5 most common enterprise network problems & how to fix them

Your network is down, and now projects are being stalled. Your team is reaching out and asking—when is the issue going to be fixed?

If this all sounds familiar, you’re not alone. Companies experience, on average, two network outages every month. And when they happen, it’s up to your IT team to deal with them. 29% of IT pros admit that it can take them days, weeks, or months to isolate network performance problems and fix them.

On the back of these network problems, there is some good news. The most common enterprise network problems don’t have to put the brakes on your business. Issues like slow connection speeds, a wireless connection that keeps failing and a down DNS can all be fixed relatively quickly—if you know how to. 

In this piece, we’re going to explore the five common enterprise network problems, why they happen and, most importantly, explain how to fix them. 

 

Problem #1: Your network is too slow

What’s the problem? 

When an enterprise network is too slow, it can cause applications to freeze and all but shut down a company’s performance. 

Why it’s a problem

If your network is running too slow, it may be because it is experiencing increased traffic. A network that uses a hefty amount of bandwidth or lacks hard drive space can slow down so much that it is hard to get any work done. If you are attempting to back up servers with lots of data or experience packet loss, this can also create congestion in the network and cause it to slow to a crawl. 

If this happens, you need to figure out if your network or server is causing the problem. 

How to fix it

Your first step needs to be looking at the activity of the people using your network. If too many people are streaming and viewing large digital files or downloading them, it will strain your network and slow it down, which is why it’s essential to keep your bandwidth under control. 

If you look at your team’s usage and find that they aren’t doing anything out of your network’s capabilities, you need to look for other problems in your hardware. Networks can slow down if you have an Ethernet breakdown caused by Alignment or FCS errors, or Late Collisions, so you’ll have to take a close look at all of your network cable to see if there’s a problem. 

 

Problem #2: You can’t pick up an IP address 

What’s the problem? 

If your network looks like it’s down, it could actually be a problem with your IP address. This problem happens when a network address can’t connect to your DHCP server. If the DHCP server doesn’t validate your IP address request, you won’t be able to connect to the internet. 

Why it’s a problem

Apart from losing internet access, the breakdown between your IP address and DCHP server is a problem because it can happen for different reasons.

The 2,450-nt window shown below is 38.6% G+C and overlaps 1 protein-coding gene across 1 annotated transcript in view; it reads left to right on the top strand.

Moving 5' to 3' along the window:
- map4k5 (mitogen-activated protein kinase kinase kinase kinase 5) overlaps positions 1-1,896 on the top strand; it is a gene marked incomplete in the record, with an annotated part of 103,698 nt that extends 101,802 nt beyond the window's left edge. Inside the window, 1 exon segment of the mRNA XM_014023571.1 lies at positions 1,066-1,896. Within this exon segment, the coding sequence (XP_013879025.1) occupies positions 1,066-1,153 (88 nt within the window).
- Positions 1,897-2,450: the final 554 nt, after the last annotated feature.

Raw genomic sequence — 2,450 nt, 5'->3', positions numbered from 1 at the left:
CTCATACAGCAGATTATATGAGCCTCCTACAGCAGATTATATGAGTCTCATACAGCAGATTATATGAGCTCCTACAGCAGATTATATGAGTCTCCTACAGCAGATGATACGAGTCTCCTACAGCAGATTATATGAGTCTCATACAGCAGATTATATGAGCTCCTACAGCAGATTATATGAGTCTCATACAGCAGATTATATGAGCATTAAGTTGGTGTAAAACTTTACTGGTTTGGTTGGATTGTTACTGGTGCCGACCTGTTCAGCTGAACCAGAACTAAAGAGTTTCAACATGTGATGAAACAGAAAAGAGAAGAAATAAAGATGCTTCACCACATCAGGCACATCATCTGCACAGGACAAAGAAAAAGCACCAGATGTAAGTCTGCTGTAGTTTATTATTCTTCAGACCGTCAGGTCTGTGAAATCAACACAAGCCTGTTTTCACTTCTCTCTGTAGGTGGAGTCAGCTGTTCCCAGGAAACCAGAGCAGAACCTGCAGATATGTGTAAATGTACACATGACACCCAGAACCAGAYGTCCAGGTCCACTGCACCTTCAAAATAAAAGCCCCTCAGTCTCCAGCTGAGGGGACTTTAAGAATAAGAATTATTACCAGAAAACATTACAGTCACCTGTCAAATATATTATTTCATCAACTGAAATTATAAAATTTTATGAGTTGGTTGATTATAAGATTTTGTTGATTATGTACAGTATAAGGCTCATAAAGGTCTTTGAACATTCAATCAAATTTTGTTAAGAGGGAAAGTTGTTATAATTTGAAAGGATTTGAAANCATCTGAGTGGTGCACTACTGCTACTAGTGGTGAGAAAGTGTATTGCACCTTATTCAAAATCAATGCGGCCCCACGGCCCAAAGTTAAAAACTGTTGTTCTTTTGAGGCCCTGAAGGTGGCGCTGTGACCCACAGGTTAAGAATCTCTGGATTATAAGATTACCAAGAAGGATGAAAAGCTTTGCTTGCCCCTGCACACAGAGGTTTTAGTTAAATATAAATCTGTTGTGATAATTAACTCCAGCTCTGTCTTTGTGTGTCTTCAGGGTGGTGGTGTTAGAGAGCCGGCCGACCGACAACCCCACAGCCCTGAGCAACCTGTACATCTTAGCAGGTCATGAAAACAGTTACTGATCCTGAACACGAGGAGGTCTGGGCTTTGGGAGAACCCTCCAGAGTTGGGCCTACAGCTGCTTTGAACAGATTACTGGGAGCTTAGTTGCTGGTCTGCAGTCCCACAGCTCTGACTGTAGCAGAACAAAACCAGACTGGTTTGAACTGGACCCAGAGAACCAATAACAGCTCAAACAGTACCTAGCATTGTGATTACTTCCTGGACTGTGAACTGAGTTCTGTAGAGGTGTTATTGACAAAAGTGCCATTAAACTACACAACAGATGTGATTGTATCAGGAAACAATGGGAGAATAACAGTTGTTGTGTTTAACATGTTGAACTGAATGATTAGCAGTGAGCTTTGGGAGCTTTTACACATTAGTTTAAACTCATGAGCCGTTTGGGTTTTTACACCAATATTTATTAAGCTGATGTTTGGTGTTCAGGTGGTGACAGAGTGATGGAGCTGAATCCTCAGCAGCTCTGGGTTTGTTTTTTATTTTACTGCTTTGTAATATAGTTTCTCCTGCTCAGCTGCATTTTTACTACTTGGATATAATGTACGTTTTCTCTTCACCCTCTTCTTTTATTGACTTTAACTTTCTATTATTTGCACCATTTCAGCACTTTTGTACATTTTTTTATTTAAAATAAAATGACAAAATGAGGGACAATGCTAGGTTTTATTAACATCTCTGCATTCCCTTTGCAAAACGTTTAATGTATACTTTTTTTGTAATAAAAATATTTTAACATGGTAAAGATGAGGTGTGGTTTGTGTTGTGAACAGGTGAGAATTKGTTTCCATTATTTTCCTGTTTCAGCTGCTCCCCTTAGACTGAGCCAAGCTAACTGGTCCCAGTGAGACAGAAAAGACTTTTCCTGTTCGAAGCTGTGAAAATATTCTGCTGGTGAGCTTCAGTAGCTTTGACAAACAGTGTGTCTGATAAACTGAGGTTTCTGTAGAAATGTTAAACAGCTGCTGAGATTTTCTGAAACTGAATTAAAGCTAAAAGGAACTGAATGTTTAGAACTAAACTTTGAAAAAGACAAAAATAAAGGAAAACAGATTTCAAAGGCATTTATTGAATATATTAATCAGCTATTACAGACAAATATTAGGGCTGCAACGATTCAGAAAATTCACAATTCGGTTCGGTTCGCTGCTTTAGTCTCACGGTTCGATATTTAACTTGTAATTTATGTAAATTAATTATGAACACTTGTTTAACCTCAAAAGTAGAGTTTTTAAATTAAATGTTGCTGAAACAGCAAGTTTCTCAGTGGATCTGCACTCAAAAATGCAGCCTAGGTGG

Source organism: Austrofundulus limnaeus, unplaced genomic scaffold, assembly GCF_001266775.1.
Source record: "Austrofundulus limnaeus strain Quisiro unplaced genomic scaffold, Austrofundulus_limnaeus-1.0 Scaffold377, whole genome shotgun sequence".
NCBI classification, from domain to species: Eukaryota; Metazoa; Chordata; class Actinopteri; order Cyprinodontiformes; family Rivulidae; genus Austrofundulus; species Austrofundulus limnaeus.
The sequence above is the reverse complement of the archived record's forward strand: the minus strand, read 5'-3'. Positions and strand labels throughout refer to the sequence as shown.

Your DHCP server may be out of IP addresses but the request will also be turned down if your device is using a static IP address instead of a dynamic IP address.

Dynamic IP address vs Static IP address graphic

Image Source

 The final reason why your IP address isn’t being picked up could be that the request from your computer to the DHCP server never actually made it to the server so that it could process the request. 

How to fix it

IP address problems typically crop up if your company has recently configured a new computer or device and mistakenly configured them for a VLAN setup instead of a DHCP server.

Your first step to solving the problem is checking how many people in your team are affected: is it just one computer, or is everyone having issues connecting to the internet? 

Troubleshooting how many users are affected will help in deciding which route to take. If the problem is isolated to a single person on your team, it may be a problem with their device. If this is the case, you should check their NIC settings and make sure that they’re configured to a DHCP server and not for a VLAN pathway. 

If your entire team is affected, your troubleshooting focus should turn to your server instead of individual devices. Your server has likely run out of accessible IP addresses or doesn’t have its DHCP service activated. 

Pro-tip: This is a network problem you can actually preempt and stop. To make sure your team’s devices always pick up IP addresses, you can change your router configuration, so it prioritises DHCP addresses at the top of your subnet. 

How to configure IP address range

If you want to go down this path, you can follow this in-depth TechRepublic tutorial to make the changes!

 

Problem #3: The DNS is down

What’s the problem? 

If your team can’t open applications or access the internet, there’s a good chance your entire network is down, and Domain Name Services (DNS) could be the problem.  

Why it’s a problem